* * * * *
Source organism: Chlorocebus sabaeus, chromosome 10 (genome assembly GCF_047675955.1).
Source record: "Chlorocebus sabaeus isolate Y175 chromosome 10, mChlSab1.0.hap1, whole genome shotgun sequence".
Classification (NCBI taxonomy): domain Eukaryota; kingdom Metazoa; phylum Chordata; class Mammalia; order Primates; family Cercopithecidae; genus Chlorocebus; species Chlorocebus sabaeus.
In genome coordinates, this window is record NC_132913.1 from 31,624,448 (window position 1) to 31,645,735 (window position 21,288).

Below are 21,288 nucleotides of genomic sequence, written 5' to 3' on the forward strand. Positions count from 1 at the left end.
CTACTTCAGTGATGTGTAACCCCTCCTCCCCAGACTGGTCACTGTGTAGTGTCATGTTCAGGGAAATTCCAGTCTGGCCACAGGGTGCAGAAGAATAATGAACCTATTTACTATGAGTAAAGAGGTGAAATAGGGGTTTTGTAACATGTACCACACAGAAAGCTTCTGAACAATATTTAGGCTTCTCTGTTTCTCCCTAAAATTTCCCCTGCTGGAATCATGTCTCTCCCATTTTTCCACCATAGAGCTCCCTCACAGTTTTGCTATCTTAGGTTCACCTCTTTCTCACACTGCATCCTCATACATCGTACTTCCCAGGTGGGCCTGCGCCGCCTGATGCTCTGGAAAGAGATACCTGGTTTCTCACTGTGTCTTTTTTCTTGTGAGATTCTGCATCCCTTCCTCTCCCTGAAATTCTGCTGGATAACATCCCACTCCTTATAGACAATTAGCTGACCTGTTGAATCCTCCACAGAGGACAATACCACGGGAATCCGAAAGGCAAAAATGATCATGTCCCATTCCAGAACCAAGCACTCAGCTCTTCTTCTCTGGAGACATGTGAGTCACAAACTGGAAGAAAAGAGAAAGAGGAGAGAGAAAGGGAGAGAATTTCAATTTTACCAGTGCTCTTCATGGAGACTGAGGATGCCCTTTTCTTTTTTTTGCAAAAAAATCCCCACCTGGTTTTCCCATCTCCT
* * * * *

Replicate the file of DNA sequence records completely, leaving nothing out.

Source organism: Chlorocebus sabaeus, chromosome 10 (genome assembly GCF_047675955.1).
Source record: "Chlorocebus sabaeus isolate Y175 chromosome 10, mChlSab1.0.hap1, whole genome shotgun sequence".
Classification (NCBI taxonomy): domain Eukaryota; kingdom Metazoa; phylum Chordata; class Mammalia; order Primates; family Cercopithecidae; genus Chlorocebus; species Chlorocebus sabaeus.
In genome coordinates, this window is record NC_132913.1 from 31,624,448 (window position 1) to 31,645,735 (window position 21,288).

Below are 21,288 nucleotides of genomic sequence, written 5' to 3' on the forward strand. Positions count from 1 at the left end.
CTACTTCAGTGATGTGTAACCCCTCCTCCCCAGACTGGTCACTGTGTAGTGTCATGTTCAGGGAAATTCCAGTCTGGCCACAGGGTGCAGAAGAATAATGAACCTATTTACTATGAGTAAAGAGGTGAAATAGGGGTTTTGTAACATGTACCACACAGAAAGCTTCTGAACAATATTTAGGCTTCTCTGTTTCTCCCTAAAATTTCCCCTGCTGGAATCATGTCTCTCCCATTTTTCCACCATAGAGCTCCCTCACAGTTTTGCTATCTTAGGTTCACCTCTTTCTCACACTGCATCCTCATACATCGTACTTCCCAGGTGGGCCTGCGCCGCCTGATGCTCTGGAAAGAGATACCTGGTTTCTCACTGTGTCTTTTTTCTTGTGAGATTCTGCATCCCTTCCTCTCCCTGAAATTCTGCTGGATAACATCCCACTCCTTATAGACAATTAGCTGACCTGTTGAATCCTCCACAGAGGACAATACCACGGGAATCCGAAAGGCAAAAATGATCATGTCCCATTCCAGAACCAAGCACTCAGCTCTTCTTCTCTGGAGACATGTGAGTCACAAACTGGAAGAAAAGAGAAAGAGGAGAGAGAAAGGGAGAGAATTTCAATTTTACCAGTGCTCTTCATGGAGACTGAGGATGCCCTTTTCTTTTTTTTGCAAAAAAATCCCCACCTGGTTTTCCCATCTCCT